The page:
There might be an easier way to do this, but here’s one way to plot gradients in R. It draws on `colorRampPalette()` and a `for()` loop, and isn’t very fast on underpowered machines — but it works. Using `colorRampPalette()` we can create the necessary gradients. Here’s the code I cobbled together:
``` fade <- function(M=1, S=1, Y=1, H=0.05, K=50, dk = "black") { # M = midpoint; S = spread; Y = position; H = height; K = steps in gradient; dk = dark colour colfunc <- colorRampPalette(c(dk, "white")) # creates a function to produce the gradients D <- S/K # delta; how wide does one rectangle have to be? collist <- colfunc(K) # create K colours for(i in 0:(K-1)) { # draw rectangles; K-1 because I start with 0 (this makes it easier in the line just below) rect(M+(D*i), Y-H, M+D+(D*i), Y+H, col=collist[i+1], border=NA) # drawing a narrow rectangle, no borders drawn; to right rect(M-(D*i), Y-H, M-D-(D*i), Y+H, col=collist[i+1], border=NA) # to left } } ```

Before applying the above code, we need an empty plot:

```plot(1, ylim=c(0.5,8), xlim=c(1,8), type="n", axes=F, xlab="", ylab="") ```

Important are the `ylim` and `xlim` arguments, and the `type="n"` to plot nothing. I usually prefer drawing my own axes — `axis(1)`, `axis(2)` as this allows easy customization…

Why not highlight the midpoint? We can this as follows:

`text(M, Y, "|", col="white", font=4) # font = 4 for bold face`

In many cases, the package denstrip may offer an easier solution, albeit one where we have less control.

P.S. The code produces just one of the lines in the plot included at the top.

## Using Shading in Coefficient Plots

Having recently discovered the R package denstrip, I was struck by intuitive it is to use shading to express uncertainty. If you need convincing, check out the paper by Jennifer Lundquist and Ken Lin linked below.

I wondered whether this would also work well for generic coefficient plots to examine regression results. The proof is in the pudding, so here’s some quickly thrown together code (also on Gist).

```library(denstrip) fade <- function(x, labels=names(coef(x)), expo=FALSE, xlab="", ylab="", bty="n", ...) { # argument: a regression, additional arguments passed on to plot() and text() coe <- summary(x)\$coefficients[,1] # extract coefficients cse <- summary(x)\$coefficients[,2] # standard errors len <- length(coe) # how many coefficients (without intercept) if(expo == TRUE) { # exponential form coe <- exp(coe) cse <- exp(cse) } ran <- c(min(coe)- 3*max(cse), max(coe)+3*max(cse)) # range of values plot(0, ylim=c(1.5,len+0.5), xlim=ran, xlab=xlab, ylab=ylab, bty=bty, type="n", ..., axes=FALSE) # empty plot # title, xlab, ylab, etc. can be used here. for(i in 2:len) { dens <- rnorm(mean=coe[i], sd=cse[i], n=1000) denstrip(dens, at=i) # passing arguments conflicts with plot() text(ran[1],i, labels[i], adj = c(0,0), ...) # adj to left-align # cex, col can be used here } axis(1) } ```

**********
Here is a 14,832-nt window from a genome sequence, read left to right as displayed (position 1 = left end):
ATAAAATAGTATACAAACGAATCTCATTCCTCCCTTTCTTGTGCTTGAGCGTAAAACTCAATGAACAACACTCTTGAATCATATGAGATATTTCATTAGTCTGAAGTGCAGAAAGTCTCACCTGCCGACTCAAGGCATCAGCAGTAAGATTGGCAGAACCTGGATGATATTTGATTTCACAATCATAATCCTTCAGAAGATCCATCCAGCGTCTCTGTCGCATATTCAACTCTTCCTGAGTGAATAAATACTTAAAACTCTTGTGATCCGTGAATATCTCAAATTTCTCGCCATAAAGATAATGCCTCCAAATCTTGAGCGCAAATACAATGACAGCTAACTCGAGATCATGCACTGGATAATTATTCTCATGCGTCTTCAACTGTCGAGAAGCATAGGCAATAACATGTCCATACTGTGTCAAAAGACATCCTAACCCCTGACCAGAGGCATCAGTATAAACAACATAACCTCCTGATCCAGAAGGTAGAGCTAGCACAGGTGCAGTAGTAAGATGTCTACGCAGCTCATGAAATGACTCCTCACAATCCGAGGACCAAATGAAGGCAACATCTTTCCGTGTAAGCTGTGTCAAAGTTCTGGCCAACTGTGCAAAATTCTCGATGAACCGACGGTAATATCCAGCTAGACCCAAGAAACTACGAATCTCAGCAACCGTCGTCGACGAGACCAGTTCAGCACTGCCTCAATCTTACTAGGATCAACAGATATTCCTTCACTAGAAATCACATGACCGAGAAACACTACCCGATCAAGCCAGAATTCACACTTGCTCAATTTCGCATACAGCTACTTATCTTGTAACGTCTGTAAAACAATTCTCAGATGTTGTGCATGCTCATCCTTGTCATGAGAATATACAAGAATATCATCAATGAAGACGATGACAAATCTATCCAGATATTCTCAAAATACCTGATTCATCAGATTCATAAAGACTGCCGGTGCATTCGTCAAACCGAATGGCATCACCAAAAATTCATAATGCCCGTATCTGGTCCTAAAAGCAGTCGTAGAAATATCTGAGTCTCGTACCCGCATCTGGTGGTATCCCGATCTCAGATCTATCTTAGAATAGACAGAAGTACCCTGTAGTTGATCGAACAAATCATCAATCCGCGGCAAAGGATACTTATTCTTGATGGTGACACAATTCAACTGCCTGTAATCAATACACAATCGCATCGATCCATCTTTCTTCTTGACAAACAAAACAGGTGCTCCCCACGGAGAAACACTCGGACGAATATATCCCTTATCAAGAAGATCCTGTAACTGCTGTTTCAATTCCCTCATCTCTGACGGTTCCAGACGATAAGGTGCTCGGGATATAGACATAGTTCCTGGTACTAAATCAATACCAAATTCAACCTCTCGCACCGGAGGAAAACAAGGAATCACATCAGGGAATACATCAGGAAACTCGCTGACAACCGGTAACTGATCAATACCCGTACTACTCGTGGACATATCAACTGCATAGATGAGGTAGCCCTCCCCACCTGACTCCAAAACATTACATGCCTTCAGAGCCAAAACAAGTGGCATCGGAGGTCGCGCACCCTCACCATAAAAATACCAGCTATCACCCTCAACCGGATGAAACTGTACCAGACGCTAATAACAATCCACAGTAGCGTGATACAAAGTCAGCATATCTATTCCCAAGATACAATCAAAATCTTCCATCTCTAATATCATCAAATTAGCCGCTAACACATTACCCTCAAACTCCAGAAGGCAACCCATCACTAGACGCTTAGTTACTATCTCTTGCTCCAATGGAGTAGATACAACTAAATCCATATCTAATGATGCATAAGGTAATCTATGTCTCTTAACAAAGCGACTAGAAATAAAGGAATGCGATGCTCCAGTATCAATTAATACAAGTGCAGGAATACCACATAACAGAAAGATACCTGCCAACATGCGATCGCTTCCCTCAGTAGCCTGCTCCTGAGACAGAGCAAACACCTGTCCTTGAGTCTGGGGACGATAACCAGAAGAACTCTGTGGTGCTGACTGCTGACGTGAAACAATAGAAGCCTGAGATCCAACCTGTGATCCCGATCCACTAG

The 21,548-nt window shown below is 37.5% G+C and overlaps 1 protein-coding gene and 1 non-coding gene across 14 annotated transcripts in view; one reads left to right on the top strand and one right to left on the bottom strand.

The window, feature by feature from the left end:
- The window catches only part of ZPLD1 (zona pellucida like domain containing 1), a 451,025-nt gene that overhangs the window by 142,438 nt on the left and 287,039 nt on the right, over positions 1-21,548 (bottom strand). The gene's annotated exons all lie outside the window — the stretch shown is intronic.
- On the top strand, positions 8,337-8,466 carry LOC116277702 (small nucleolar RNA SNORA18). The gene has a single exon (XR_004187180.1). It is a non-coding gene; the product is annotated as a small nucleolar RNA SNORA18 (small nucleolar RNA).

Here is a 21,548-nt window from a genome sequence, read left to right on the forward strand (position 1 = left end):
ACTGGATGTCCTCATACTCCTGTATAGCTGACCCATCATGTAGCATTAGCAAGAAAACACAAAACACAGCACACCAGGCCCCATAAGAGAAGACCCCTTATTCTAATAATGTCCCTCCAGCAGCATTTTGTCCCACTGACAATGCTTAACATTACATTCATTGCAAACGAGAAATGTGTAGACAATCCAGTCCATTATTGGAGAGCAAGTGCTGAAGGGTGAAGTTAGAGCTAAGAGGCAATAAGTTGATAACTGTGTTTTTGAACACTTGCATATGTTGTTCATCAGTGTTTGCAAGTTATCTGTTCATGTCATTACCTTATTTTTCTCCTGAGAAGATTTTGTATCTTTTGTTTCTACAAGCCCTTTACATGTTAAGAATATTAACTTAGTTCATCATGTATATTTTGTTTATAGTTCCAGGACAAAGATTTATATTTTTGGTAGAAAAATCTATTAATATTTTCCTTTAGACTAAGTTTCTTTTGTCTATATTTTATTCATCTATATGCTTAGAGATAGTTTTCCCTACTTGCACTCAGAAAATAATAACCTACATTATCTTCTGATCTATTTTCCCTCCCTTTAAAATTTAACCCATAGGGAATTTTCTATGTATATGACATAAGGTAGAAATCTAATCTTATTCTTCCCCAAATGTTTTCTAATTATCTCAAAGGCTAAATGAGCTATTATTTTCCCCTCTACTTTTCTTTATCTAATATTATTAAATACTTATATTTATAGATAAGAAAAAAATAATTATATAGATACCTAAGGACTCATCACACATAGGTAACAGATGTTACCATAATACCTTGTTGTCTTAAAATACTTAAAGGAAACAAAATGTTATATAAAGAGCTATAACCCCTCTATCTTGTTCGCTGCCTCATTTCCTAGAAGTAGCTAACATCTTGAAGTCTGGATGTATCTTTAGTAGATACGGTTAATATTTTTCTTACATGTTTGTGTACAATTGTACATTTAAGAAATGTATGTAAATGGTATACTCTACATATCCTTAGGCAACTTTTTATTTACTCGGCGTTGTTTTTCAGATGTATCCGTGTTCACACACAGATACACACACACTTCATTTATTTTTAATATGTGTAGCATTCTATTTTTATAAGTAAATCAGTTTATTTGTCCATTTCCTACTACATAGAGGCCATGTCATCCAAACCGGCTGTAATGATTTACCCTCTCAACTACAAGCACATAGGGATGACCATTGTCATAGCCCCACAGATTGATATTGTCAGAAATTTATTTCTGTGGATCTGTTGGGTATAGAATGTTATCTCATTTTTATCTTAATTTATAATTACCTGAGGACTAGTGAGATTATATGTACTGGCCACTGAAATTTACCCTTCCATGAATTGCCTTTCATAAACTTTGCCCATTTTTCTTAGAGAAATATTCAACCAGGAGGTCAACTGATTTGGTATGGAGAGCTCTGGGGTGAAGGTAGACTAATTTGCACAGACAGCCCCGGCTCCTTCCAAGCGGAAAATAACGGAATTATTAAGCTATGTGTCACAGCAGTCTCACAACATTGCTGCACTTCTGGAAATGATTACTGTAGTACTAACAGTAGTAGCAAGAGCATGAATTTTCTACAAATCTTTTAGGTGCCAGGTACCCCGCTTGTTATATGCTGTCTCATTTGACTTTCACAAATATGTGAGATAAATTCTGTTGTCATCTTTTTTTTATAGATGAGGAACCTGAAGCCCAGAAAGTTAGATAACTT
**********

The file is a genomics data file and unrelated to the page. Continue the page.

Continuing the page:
Well, it does work (see figure above). If we add an `abline(v=0, lty=3)`, we can easily highlight the zero line.

However, intuitive as it is, I’m not really convinced. Here’s the coefficient plot the arm package produces. While it doesn’t use shading, lines of different thickness are used to indicate the standard errors — nicely de-emphasizing the end-point. There’s more emphasis on the point estimate (i.e. the coefficient itself: the square), while my code hides this. I did try adding a white line at the point estimate (third figure, below), but this doesn’t resolve my biggest worry: the amount of ink that is used to convey the message… I’m just not convinced that the shading adds that much to the relatively simple coefficient plots in the package arm.

(There’s an argument `width` that could be added to line calling `denstrip`, like `width=0.2`, but it hasn’t convinced me enough.)

Jackson, Christopher H. 2008. “Displaying Uncertainty with Shading.” The American Statistician 62 (4): 340–47. doi:10.1198/000313008X370843.

Lundquist, Jennifer H., and Ken-Hou Lin. 2015. “Is Love (Color) Blind? The Economy of Race among Gay and Straight Daters.” Social Forces, March, sov008. doi:10.1093/sf/sov008.